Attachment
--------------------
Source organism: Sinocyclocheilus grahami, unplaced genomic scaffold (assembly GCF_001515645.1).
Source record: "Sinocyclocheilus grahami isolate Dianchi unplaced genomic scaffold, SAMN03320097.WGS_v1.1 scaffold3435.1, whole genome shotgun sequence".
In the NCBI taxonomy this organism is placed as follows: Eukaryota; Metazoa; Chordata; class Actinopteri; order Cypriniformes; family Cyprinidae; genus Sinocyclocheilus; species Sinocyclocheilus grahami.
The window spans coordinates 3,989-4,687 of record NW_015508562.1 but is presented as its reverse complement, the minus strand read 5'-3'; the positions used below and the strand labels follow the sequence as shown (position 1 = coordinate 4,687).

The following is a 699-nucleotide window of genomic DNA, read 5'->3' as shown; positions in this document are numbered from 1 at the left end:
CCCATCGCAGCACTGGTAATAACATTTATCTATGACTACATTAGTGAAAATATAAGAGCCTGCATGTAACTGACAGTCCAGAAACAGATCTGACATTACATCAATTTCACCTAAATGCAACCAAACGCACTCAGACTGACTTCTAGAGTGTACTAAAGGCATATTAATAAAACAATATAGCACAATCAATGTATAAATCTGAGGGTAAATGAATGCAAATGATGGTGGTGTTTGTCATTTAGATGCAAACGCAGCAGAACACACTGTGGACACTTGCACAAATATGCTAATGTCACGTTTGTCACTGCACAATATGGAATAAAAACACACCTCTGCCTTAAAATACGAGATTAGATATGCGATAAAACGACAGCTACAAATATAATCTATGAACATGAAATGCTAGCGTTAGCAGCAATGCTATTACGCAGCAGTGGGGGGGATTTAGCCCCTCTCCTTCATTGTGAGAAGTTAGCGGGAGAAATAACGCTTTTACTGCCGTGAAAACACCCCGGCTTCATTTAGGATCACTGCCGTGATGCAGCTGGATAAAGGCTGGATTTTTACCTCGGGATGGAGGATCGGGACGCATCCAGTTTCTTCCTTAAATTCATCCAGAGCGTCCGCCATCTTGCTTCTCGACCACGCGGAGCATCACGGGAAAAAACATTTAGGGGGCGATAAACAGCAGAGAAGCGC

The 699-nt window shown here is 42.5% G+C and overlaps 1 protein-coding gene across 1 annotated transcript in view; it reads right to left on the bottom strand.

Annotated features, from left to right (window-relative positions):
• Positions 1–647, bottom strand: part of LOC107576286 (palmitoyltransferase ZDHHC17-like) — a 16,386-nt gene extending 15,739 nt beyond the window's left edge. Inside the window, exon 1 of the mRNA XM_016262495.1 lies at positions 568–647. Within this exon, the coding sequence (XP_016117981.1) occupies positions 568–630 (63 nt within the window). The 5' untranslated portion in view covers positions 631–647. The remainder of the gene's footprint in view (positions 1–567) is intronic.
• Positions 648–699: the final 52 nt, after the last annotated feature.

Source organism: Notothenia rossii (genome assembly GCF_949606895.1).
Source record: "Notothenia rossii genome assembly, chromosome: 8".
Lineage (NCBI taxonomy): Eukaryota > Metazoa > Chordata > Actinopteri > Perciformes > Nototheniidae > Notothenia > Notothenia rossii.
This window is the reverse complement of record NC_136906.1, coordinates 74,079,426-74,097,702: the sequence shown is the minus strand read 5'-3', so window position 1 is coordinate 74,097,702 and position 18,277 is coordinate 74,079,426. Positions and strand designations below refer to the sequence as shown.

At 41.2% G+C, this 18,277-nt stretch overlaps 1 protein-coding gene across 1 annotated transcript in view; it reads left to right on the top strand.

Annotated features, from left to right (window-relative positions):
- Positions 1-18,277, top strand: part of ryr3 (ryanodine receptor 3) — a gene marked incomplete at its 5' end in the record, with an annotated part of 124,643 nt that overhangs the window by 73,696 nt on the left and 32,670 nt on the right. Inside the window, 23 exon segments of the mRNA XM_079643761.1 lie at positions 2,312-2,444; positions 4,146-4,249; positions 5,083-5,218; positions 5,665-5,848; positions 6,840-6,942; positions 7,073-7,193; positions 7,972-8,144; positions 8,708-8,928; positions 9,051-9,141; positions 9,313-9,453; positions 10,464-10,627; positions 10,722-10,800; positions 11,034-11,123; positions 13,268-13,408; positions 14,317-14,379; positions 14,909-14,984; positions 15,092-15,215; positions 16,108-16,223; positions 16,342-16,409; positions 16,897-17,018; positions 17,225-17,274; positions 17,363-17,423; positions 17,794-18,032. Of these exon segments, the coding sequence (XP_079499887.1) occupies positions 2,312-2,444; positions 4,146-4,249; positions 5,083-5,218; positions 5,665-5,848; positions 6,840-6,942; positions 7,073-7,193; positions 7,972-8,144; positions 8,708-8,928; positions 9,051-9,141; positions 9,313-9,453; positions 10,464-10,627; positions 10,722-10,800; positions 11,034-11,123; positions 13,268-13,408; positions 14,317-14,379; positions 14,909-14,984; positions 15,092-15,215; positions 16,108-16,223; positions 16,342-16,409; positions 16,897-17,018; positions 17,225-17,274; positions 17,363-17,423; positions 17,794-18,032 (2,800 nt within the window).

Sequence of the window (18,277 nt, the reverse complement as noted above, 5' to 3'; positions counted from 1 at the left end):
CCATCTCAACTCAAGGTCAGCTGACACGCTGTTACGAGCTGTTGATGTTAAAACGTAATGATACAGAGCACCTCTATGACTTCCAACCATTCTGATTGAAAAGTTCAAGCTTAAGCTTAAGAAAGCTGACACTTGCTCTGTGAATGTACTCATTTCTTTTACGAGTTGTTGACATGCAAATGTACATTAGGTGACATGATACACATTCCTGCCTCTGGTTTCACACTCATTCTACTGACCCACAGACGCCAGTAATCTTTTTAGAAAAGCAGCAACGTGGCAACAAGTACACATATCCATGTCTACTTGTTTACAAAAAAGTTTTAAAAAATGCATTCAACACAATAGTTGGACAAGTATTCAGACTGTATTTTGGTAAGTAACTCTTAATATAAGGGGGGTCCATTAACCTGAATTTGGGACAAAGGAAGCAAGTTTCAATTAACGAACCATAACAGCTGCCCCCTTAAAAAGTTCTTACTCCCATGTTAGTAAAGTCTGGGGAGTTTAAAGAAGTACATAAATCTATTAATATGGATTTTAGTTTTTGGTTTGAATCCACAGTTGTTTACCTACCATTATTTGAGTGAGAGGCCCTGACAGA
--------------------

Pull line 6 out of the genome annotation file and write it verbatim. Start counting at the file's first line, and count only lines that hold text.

CCCATCGCAGCACTGGTAATAACATTTATCTATGACTACATTAGTGAAAATATAAGAGCCTGCATGTAACTGACAGTCCAGAAACAGATCTGACATTACATCAATTTCACCTAAATGCAACCAAACGCACTCAGACTGACTTCTAGAGTGTACTAAAGGCATATTAATAAAACAATATAGCACAATCAATGTATAAATCTGAGGGTAAATGAATGCAAATGATGGTGGTGTTTGTCATTTAGATGCAAACGCAGCAGAACACACTGTGGACACTTGCACAAATATGCTAATGTCACGTTTGTCACTGCACAATATGGAATAAAAACACACCTCTGCCTTAAAATACGAGATTAGATATGCGATAAAACGACAGCTACAAATATAATCTATGAACATGAAATGCTAGCGTTAGCAGCAATGCTATTACGCAGCAGTGGGGGGGATTTAGCCCCTCTCCTTCATTGTGAGAAGTTAGCGGGAGAAATAACGCTTTTACTGCCGTGAAAACACCCCGGCTTCATTTAGGATCACTGCCGTGATGCAGCTGGATAAAGGCTGGATTTTTACCTCGGGATGGAGGATCGGGACGCATCCAGTTTCTTCCTTAAATTCATCCAGAGCGTCCGCCATCTTGCTTCTCGACCACGCGGAGCATCACGGGAAAAAACATTTAGGGGGCGATAAACAGCAGAGAAGCGC